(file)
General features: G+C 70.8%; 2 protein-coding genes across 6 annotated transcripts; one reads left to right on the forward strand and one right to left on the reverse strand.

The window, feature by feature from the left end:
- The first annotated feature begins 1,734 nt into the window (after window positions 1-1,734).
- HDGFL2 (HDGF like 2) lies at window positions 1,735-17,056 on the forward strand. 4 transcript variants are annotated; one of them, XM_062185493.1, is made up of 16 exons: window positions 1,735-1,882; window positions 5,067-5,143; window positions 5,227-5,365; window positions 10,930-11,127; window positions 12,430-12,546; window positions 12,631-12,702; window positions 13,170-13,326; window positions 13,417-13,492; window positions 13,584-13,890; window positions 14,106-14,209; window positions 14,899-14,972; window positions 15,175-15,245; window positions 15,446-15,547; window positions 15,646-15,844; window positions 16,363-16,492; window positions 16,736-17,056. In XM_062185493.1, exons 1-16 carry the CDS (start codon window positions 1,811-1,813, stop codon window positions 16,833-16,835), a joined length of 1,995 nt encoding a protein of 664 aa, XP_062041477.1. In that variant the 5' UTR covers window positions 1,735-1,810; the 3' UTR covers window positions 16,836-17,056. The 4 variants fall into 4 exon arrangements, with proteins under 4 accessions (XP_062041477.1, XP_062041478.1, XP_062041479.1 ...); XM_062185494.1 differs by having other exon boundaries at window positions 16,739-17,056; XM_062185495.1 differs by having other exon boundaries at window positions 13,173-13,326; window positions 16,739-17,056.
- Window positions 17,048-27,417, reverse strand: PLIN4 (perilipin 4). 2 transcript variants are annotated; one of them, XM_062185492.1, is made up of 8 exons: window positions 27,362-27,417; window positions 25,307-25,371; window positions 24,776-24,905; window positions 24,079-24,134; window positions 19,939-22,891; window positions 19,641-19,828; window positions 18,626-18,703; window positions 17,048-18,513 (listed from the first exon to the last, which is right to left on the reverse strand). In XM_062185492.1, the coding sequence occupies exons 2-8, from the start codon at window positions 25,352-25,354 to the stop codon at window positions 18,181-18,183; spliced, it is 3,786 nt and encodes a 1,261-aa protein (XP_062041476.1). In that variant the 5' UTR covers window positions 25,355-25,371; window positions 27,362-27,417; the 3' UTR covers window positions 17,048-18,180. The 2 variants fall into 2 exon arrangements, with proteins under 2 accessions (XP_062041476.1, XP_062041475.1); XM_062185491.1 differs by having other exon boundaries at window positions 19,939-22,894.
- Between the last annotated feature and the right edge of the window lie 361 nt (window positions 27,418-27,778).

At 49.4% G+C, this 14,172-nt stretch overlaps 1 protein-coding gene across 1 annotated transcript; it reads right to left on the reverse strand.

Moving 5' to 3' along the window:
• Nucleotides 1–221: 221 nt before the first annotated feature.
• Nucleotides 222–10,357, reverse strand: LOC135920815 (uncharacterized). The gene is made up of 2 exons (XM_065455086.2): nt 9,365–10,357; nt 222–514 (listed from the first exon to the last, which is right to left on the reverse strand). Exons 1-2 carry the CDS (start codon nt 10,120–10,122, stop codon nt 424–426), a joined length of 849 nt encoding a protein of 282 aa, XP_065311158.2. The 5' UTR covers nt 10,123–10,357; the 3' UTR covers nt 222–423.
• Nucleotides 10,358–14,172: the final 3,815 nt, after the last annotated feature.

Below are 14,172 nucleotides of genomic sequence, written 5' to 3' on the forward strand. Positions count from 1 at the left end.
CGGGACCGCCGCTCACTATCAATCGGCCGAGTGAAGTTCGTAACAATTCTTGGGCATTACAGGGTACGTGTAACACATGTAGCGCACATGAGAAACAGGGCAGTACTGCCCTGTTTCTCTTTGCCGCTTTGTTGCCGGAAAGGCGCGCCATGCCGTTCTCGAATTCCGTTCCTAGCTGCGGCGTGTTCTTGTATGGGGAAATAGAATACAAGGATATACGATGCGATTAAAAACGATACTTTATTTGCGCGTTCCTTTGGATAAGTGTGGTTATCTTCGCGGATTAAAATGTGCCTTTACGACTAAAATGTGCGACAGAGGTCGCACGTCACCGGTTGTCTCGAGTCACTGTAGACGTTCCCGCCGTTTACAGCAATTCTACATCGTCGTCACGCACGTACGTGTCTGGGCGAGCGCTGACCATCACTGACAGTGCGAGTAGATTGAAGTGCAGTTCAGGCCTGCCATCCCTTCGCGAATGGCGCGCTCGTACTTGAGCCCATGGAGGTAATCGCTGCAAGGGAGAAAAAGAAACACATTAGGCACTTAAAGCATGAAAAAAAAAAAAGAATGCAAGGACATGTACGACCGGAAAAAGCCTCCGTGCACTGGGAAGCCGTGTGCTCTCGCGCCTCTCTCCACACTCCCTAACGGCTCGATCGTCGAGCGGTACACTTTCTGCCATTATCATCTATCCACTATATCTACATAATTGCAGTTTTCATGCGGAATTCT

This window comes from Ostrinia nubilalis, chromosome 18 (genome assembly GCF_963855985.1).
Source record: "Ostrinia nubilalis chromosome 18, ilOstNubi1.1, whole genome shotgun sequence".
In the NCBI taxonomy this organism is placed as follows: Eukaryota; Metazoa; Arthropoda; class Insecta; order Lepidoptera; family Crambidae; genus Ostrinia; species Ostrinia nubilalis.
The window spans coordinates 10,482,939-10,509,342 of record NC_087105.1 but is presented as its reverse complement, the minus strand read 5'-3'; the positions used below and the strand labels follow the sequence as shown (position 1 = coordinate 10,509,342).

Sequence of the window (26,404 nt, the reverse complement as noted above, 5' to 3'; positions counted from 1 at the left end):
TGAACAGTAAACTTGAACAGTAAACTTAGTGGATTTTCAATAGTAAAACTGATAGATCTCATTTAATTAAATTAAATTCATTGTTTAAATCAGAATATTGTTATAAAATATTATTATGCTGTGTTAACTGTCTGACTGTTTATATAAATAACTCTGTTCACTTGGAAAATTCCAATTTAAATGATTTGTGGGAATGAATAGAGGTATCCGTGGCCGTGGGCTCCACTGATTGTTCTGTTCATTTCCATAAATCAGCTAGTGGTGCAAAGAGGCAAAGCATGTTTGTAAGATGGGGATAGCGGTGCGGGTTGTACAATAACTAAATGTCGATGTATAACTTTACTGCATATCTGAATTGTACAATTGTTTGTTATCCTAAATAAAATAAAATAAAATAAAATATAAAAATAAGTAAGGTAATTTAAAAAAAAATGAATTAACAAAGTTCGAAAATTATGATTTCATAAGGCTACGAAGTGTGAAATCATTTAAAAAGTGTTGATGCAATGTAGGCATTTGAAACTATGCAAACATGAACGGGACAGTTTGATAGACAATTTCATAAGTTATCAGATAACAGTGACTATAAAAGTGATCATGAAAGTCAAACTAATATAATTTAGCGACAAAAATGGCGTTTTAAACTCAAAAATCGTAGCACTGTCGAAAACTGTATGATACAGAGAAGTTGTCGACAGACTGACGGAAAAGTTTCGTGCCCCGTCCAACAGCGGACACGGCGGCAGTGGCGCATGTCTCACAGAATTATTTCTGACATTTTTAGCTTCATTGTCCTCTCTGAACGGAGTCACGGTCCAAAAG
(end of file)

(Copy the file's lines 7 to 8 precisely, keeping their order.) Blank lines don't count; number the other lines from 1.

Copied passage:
At 49.4% G+C, this 14,172-nt stretch overlaps 1 protein-coding gene across 1 annotated transcript; it reads right to left on the reverse strand.

Moving 5' to 3' along the window: